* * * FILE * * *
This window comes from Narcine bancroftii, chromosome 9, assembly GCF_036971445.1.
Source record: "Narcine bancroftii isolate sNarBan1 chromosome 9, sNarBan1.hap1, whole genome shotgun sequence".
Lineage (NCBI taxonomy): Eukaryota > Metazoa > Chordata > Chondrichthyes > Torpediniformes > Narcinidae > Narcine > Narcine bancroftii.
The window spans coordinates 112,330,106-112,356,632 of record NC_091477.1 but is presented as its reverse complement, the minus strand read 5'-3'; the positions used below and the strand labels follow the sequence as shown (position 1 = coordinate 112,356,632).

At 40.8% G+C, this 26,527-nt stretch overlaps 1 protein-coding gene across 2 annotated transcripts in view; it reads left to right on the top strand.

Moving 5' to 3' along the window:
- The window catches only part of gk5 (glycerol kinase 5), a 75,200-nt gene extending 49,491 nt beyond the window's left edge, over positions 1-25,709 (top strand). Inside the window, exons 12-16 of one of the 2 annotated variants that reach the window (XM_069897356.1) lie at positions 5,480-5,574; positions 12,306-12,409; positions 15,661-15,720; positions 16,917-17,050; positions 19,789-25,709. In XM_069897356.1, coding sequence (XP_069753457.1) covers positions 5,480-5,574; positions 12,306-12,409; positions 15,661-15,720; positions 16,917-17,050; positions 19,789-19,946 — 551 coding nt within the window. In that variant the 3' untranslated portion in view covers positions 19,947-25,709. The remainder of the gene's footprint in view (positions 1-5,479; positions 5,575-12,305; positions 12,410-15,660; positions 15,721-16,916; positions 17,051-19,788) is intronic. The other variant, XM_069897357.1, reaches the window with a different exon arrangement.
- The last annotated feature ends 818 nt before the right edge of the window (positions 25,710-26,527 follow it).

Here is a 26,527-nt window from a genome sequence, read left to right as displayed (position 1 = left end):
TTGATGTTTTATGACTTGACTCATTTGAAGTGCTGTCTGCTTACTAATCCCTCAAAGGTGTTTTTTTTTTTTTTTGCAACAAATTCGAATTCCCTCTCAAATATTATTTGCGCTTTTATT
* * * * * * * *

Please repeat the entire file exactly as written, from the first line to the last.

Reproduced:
This window comes from Narcine bancroftii, chromosome 9, assembly GCF_036971445.1.
Source record: "Narcine bancroftii isolate sNarBan1 chromosome 9, sNarBan1.hap1, whole genome shotgun sequence".
Lineage (NCBI taxonomy): Eukaryota > Metazoa > Chordata > Chondrichthyes > Torpediniformes > Narcinidae > Narcine > Narcine bancroftii.
The window spans coordinates 112,330,106-112,356,632 of record NC_091477.1 but is presented as its reverse complement, the minus strand read 5'-3'; the positions used below and the strand labels follow the sequence as shown (position 1 = coordinate 112,356,632).

At 40.8% G+C, this 26,527-nt stretch overlaps 1 protein-coding gene across 2 annotated transcripts in view; it reads left to right on the top strand.

Moving 5' to 3' along the window:
- The window catches only part of gk5 (glycerol kinase 5), a 75,200-nt gene extending 49,491 nt beyond the window's left edge, over positions 1-25,709 (top strand). Inside the window, exons 12-16 of one of the 2 annotated variants that reach the window (XM_069897356.1) lie at positions 5,480-5,574; positions 12,306-12,409; positions 15,661-15,720; positions 16,917-17,050; positions 19,789-25,709. In XM_069897356.1, coding sequence (XP_069753457.1) covers positions 5,480-5,574; positions 12,306-12,409; positions 15,661-15,720; positions 16,917-17,050; positions 19,789-19,946 — 551 coding nt within the window. In that variant the 3' untranslated portion in view covers positions 19,947-25,709. The remainder of the gene's footprint in view (positions 1-5,479; positions 5,575-12,305; positions 12,410-15,660; positions 15,721-16,916; positions 17,051-19,788) is intronic. The other variant, XM_069897357.1, reaches the window with a different exon arrangement.
- The last annotated feature ends 818 nt before the right edge of the window (positions 25,710-26,527 follow it).

Here is a 26,527-nt window from a genome sequence, read left to right as displayed (position 1 = left end):
TTGATGTTTTATGACTTGACTCATTTGAAGTGCTGTCTGCTTACTAATCCCTCAAAGGTGTTTTTTTTTTTTTTTGCAACAAATTCGAATTCCCTCTCAAATATTATTTGCGCTTTTATT